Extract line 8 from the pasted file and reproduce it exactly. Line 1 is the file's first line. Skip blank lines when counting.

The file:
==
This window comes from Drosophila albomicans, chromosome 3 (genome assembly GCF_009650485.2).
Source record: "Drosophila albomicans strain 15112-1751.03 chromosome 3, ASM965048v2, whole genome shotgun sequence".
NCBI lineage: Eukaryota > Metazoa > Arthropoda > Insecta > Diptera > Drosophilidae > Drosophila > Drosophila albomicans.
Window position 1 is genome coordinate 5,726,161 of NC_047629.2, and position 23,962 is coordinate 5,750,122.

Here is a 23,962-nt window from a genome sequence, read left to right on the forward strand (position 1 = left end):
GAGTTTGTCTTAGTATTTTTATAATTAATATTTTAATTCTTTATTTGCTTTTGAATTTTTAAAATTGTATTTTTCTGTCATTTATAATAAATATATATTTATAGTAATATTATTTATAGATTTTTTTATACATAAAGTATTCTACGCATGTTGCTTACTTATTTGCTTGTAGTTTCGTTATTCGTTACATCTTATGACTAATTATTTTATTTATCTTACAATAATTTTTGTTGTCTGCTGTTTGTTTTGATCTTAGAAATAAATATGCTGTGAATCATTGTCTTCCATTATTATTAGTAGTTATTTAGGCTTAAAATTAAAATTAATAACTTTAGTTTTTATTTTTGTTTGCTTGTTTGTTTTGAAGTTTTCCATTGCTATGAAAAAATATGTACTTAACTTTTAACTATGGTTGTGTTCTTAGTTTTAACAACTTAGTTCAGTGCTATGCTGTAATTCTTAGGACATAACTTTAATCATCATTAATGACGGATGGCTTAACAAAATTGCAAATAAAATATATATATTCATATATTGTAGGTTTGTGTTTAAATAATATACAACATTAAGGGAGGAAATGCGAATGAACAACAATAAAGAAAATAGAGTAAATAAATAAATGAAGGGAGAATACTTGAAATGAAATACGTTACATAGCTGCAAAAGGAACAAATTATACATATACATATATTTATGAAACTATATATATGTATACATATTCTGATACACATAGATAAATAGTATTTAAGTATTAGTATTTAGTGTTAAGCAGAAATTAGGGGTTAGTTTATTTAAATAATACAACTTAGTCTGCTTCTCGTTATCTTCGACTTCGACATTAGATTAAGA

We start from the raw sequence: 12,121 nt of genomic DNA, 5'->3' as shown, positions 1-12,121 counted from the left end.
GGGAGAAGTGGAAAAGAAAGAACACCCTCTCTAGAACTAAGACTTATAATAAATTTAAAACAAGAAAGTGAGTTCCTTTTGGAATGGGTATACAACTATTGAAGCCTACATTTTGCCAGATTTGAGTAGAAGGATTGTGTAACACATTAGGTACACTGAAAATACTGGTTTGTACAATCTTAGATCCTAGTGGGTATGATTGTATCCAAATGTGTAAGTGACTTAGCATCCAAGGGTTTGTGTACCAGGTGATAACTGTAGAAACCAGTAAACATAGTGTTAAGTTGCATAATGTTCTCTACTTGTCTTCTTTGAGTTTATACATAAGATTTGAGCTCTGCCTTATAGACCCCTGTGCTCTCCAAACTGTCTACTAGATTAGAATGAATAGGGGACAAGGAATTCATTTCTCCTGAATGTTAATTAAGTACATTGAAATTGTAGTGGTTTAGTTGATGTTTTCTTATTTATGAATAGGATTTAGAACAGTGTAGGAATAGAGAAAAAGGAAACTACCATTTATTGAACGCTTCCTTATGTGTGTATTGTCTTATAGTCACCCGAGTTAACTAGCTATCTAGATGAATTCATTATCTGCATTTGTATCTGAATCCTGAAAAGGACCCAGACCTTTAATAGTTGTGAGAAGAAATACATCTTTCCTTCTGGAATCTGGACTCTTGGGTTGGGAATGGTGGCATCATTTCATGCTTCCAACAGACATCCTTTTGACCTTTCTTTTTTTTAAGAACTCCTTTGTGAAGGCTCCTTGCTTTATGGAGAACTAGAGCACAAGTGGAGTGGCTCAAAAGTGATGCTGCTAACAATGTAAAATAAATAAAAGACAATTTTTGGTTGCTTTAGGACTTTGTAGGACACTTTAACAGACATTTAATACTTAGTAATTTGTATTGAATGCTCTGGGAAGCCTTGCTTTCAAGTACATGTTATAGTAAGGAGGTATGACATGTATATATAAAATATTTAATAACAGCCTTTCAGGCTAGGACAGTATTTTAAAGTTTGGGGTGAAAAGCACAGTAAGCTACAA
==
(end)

GGGAGAAGTGGAAAAGAAAGAACACCCTCTCTAGAACTAAGACTTATAATAAATTTAAAACAAGAAAGTGAGTTCCTTTTGGAATGGGTATACAACTATTGAAGCCTACATTTTGCCAGATTTGAGTAGAAGGATTGTGTAACACATTAGGTACACTGAAAATACTGGTTTGTACAATCTTAGATCCTAGTGGGTATGATTGTATCCAAATGTGTAAGTGACTTAGCATCCAAGGGTTTGTGTACCAGGTGATAACTGTAGAAACCAGTAAACATAGTGTTAAGTTGCATAATGTTCTCTACTTGTCTTCTTTGAGTTTATACATAAGATTTGAGCTCTGCCTTATAGACCCCTGTGCTCTCCAAACTGTCTACTAGATTAGAATGAATAGGGGACAAGGAATTCATTTCTCCTGAATGTTAATTAAGTACATTGAAATTGTAGTGGTTTAGTTGATGTTTTCTTATTTATGAATAGGATTTAGAACAGTGTAGGAATAGAGAAAAAGGAAACTACCATTTATTGAACGCTTCCTTATGTGTGTATTGTCTTATAGTCACCCGAGTTAACTAGCTATCTAGATGAATTCATTATCTGCATTTGTATCTGAATCCTGAAAAGGACCCAGACCTTTAATAGTTGTGAGAAGAAATACATCTTTCCTTCTGGAATCTGGACTCTTGGGTTGGGAATGGTGGCATCATTTCATGCTTCCAACAGACATCCTTTTGACCTTTCTTTTTTTTAAGAACTCCTTTGTGAAGGCTCCTTGCTTTATGGAGAACTAGAGCACAAGTGGAGTGGCTCAAAAGTGATGCTGCTAACAATGTAAAATAAATAAAAGACAATTTTTGGTTGCTTTAGGACTTTGTAGGACACTTTAACAGACATTTAATACTTAGTAATTTGTATTGAATGCTCTGGGAAGCCTTGCTTTCAAGTACATGTTATAGTAAGGAGGTATGACATGTATATATAAAATATTTAATAACAGCCTTTCAGGCTAGGACAGTATTTTAAAGTTTGGGGTGAAAAGCACAGTAAGCTACAA